‘UTA-SANSHIN & UDUI” – a free performance on Jan. 25, 11am @ UH West Community College

This is an in-person event at UH West Oʻahu’s Library (B-Building). Directions to campus can be found below; parking is free. Please take the following purple route – annotated as if you were walking from the parking lot – to access our facility. This is a link to the non-annotated map. Note: we are the building with the beacon designed by Carol Bennett. 

The workshop will be in the Libraryʻs second floor event space. For directions, please stop by the Circulation Desk upon entering the building. 

Reservations now Open! SOUGWACHI UYUYĒ – A New Year Celebration

Please register to reserve a seat and select your bento choice. You can place your order with the online registration or mail in the attached reservation form. Seating is limited so reserve your seats now!

To register online, click on this link: 2024 New Year celebration.

Complete and mail the attached reservation form with your payment to:
Ukwanshin Kabudan

PO Box 892725

Mililani, Hawaii. 96789

If you have any questions, please reply to this email or call (808) 781-9658. We will be glad to assist you.


Happy Holidays!

Anyone is welcome to attend these cultural classes.  Please complete our Contact Form to enroll in any of these classes.


December 10         LOOCHOO STUDIES (Okinawa) Studies @ UH Hilo, 10am-4pm

January 8                SHIMAKUTUBA – Uchinaaguchi Study Session

                                7pm (Hawai`i time) online: [https://bit.ly/2XkyQHQshimakutuba]

                                Instructor: Brandon Ufugusuku Ing

Sanshin classes

December 5          7:30 – 8:30 pm  Ufubushi (classical uta-sanshin)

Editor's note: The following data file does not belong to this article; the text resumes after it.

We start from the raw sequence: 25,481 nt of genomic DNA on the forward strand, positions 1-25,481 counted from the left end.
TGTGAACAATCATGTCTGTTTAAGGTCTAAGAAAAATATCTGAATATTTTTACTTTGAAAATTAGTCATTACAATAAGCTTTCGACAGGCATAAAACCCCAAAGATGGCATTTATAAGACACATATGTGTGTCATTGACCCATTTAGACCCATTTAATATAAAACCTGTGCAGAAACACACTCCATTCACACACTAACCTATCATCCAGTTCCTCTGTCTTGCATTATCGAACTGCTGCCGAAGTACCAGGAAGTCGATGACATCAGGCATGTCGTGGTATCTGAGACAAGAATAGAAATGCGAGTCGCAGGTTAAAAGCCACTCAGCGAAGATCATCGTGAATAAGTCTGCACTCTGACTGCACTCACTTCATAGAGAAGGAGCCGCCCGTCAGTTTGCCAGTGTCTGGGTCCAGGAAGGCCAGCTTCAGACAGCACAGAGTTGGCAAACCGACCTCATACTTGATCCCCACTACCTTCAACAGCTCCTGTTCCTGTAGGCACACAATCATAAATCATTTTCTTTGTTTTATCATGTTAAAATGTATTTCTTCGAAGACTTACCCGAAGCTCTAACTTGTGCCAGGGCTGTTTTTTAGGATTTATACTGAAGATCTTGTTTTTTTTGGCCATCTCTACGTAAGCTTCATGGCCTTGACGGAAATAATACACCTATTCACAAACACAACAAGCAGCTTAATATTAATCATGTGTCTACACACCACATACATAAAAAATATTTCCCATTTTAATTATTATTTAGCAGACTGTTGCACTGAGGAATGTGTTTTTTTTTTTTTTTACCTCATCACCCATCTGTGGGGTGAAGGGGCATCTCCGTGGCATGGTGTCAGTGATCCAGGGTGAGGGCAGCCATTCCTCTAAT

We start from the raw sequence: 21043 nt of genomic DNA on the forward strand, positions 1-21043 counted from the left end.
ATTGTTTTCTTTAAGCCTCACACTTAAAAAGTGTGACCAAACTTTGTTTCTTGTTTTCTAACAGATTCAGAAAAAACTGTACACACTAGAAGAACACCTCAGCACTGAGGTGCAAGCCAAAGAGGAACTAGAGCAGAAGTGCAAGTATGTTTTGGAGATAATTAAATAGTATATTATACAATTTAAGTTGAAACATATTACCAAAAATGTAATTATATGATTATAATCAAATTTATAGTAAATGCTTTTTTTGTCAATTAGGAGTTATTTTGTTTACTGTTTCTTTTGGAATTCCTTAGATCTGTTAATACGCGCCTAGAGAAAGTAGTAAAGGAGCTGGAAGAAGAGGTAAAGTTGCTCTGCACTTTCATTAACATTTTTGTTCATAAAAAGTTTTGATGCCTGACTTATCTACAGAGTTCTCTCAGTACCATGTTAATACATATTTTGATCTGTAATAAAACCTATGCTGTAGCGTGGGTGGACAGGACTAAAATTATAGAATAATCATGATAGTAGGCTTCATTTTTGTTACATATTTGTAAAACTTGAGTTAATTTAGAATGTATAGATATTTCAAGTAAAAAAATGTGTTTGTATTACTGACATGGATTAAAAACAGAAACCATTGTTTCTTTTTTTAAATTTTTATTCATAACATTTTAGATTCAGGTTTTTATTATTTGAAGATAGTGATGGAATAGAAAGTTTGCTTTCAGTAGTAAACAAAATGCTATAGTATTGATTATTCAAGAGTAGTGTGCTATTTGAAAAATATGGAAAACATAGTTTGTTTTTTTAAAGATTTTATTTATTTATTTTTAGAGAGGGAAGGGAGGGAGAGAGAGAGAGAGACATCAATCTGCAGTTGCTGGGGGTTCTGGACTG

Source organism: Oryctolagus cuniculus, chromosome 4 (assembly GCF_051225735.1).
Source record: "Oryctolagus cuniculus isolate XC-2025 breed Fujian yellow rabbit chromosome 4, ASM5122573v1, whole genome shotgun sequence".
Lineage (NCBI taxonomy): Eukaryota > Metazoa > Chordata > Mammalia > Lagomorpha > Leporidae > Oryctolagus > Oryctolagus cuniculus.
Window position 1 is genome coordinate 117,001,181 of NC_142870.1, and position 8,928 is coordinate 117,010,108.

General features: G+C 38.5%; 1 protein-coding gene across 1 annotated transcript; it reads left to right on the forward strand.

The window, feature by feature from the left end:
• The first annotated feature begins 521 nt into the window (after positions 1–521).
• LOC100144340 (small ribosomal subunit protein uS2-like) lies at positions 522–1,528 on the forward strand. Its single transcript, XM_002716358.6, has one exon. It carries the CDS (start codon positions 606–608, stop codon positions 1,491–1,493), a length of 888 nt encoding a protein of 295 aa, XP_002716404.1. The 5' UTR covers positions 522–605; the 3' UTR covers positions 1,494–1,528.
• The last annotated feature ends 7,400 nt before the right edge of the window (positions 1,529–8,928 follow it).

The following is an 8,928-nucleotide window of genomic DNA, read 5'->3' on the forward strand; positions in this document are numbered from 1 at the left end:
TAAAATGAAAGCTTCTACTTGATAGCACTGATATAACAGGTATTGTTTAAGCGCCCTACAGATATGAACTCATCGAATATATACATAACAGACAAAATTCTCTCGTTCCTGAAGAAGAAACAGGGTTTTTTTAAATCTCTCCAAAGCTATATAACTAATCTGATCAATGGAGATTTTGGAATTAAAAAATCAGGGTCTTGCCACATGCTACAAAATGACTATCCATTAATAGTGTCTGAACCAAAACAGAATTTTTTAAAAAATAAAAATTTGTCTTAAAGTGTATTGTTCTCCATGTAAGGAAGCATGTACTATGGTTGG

instructor: Keith-shinshii



December 6          6:30-7:30pm Intermediate Fa-uta (bon dance songs)

                              7:45-8:15pm Beginners’ Foundations class

                              instructor: Norman-shinshii

December 13        6:30-7:30pm Jiutee (advanced)

                              instructor: Norman-shinshii


February 10            Uchinā Sōgwachi Shinnenkai

March 22, 23, 24.    Loochoo Identity Summit

October-November Calendar of Events

Oct. 24 – Nov. 5 –GAKUMUN (study tour) to Okinawa
Intimate visit to Uchinaa conducted by Ukwanshin Kabudan directors  Eric Wada and Norman Kaneshiro
[2023 and 2024 tours are sold out]

Friday, Nov. 10  –NUFANI, Okinawan dance workshop
3:00 – 5:00 pm
Windward Community College, Hale Pālanakila free, open to the public, no registration necessary
Instructor:  Eric Wada

Monday, Nov. 13 –SHIMAKUTUBA – Uchinaaguchi  Study Session [https://bit.ly/2XkyQHQshimakutuba]
Instructor: Brandon Ufugusuku Ing

Sanshin classes
*Regularly scheduled classes are canceled from October 25 – November  7 and will be on hiatus for the month of December.

Ist & 3rd Tuesdays: 7:30 – 8:30 pm  Ufubushi (classical uta-sanshin with Keith-shinshii) http://bit.ly/3vBOIWnSanshin

1st & 3rd Wednesdays: 6:30-7:30 pm Intermediate Fa-uta (bon dance songs)

7:45-8:15 pm Beginners’ Foundations class

2nd Wednesdays: 6:30-7:30 pm Jiutee (advanced)

4th Wednesdays: 6:00-7:00 pm Ufubushi (classical uta-sanshin w/ Keith-shinshii)
7:15-8:30 pm Jiutee (advanced)

Please note:

  • We start at 6 pm only on 4th Wednesdays